CD Review of Cage the Elephant by Cage the Elephant
Cage the Elephant: Cage the Elephant
Recommended if you like
Arctic Monkeys, The Kooks,
Red Hot Chili Peppers
Label
RCA/Jive
Cage the Elephant:
Cage the Elephant

Reviewed by Alexzandra Hackford

F
rontman Matt Schultz once described his band’s sound as "a punch in the face." All the way from Bowling Green, Kentucky, Matt and brother Brad Schultz, along with Lincoln Parish, Jared Champion, and Daniel Tichenor, make up the funk/punk five-piece Cage the Elephant. Recorded in just 10 days, the band’s debut self-titled album melds the grit of southern rock, with the energy of funk, and the very essence of rock ‘n’ roll. The combination of producer Jay Joyce and Matt Schultz’s thought-provoking songwriting makes Cage the Elephant an outspoken, unforgiving compilation of boisterous rock tunes with brash lyrics and toe-tapping breakdowns that is sure to have even the surliest critics singing along.

Cage’s first single, "Ain’t No Rest For the Wicked," is a quirky tale of hookers and thieves, driven by a sultry hook over which Shultz sings, "I can't slow down / I can't hold back / Although you know, I wish I could / No there ain't no rest for the wicked / Until we close our eyes for good." It’s the perfect single for radio, making a statement both musically and lyrically, while walking a fine line between indie and mainstream.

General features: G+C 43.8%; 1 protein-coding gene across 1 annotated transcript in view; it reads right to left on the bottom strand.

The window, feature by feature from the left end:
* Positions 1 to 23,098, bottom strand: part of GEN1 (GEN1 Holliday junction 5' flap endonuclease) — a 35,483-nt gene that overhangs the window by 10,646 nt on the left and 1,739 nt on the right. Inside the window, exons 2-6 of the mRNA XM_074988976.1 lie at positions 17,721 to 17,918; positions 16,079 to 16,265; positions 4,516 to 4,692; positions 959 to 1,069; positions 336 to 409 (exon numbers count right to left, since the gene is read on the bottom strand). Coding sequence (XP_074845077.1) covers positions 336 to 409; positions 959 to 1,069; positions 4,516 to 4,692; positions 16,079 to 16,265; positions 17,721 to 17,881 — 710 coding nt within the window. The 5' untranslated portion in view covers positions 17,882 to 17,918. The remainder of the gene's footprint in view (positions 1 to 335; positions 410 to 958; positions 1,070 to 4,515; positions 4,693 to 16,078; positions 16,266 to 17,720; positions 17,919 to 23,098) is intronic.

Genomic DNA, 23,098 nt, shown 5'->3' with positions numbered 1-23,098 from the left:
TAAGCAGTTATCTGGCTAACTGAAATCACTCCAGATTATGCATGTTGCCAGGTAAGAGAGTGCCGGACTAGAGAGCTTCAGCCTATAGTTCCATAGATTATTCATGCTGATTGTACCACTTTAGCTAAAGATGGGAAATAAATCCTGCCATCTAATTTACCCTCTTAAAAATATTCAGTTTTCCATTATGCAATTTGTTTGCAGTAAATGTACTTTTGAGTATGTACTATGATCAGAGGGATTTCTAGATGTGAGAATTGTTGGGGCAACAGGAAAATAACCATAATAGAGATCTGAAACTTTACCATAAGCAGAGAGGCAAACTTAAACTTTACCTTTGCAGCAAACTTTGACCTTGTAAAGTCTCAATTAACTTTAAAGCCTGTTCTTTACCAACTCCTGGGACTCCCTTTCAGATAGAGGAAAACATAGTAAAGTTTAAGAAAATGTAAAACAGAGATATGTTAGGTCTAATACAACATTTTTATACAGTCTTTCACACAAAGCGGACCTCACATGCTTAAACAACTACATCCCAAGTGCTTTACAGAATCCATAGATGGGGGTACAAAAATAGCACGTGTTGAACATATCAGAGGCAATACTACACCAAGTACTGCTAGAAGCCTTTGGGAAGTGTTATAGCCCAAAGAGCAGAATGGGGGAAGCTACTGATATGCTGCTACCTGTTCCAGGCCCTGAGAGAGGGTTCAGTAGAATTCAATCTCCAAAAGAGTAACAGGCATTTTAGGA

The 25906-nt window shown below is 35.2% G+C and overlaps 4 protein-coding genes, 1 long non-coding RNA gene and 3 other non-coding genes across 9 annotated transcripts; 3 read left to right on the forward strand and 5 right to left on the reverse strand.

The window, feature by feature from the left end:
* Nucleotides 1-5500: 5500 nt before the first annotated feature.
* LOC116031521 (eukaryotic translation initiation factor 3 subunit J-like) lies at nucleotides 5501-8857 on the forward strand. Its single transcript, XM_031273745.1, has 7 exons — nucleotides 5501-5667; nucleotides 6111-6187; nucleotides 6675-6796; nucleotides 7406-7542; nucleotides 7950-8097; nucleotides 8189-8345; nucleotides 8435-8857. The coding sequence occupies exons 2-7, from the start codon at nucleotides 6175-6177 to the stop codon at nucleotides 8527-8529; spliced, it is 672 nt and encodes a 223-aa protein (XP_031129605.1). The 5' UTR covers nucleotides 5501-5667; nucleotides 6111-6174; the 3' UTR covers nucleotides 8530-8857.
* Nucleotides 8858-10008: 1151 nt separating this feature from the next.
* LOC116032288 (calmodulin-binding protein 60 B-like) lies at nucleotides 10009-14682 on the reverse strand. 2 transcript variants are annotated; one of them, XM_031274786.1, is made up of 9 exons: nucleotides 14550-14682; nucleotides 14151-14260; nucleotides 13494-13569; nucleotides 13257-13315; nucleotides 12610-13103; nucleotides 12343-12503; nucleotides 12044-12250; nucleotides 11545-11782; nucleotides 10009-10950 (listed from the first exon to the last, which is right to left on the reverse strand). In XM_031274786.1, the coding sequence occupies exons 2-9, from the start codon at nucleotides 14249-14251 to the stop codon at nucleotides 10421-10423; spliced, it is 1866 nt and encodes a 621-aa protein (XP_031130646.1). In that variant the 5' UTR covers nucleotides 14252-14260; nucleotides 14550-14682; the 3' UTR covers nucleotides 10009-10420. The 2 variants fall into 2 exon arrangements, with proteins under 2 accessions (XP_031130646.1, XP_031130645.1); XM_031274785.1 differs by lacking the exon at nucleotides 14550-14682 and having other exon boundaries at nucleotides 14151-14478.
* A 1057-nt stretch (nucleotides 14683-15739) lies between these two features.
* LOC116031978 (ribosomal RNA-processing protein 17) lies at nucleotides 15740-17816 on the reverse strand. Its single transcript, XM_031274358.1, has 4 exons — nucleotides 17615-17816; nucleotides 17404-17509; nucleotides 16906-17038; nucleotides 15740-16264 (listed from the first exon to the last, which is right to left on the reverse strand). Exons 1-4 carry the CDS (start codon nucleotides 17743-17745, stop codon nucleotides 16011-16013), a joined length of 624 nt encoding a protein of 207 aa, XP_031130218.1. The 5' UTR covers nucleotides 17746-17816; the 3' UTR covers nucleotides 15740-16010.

The best thing about Cage the Elephant is that it’s full of personality. Tracks like "In One Ear" and "Tiny Little Robots" are a solid one-two punch in mainstream America’s face, flipping a giant middle finger at their detractors and declaring of independence from the norm. Matt Shultz’s fiery vocals bring the intensity, and Parish’s raw guitars are wound perfectly around Champion’s funky beats.

The majority of Cage the Elephant is best described as rowdy. Influences from Chuck Berry to Black Sabbath are audible on tracks like "James Brown" and "Lotus" where strategically placed breakdowns swell from simple licks to turbulent pit anthems. Standouts include the humorous "Back Stabbin’ Betty" and the hippie-centric "Free Love," which rounds out the record nicely.

The only drawback to Cage is that the intensity found in their live shows is only half-present on the record. When Shultz starts thrashing on the floor – microphone in hand – or jumping into the crowd from balconies and rafters, there’s a wild energy that feels appropriate to the spectacle. On the record, however, Schultz’s raw vocals and Parish’s guitar are the only thing to draw you in immediately, leaving the rest to the imagination. The spark is there, but it’s no comparison to seeing them in person.

Absence of live energy aside, Cage the Elephant offers a glimpse of an indie sensation at work. It will be interesting to see which song is chosen as the band’s next single, and if they can still survive in the mainstream with such a unique sound. If you haven’t heard the band yet, and are looking for something that will get your boots movin’, this record will definitely do the job. Roll down the car windows and listen to this one at full blast. You won’t be disappointed.

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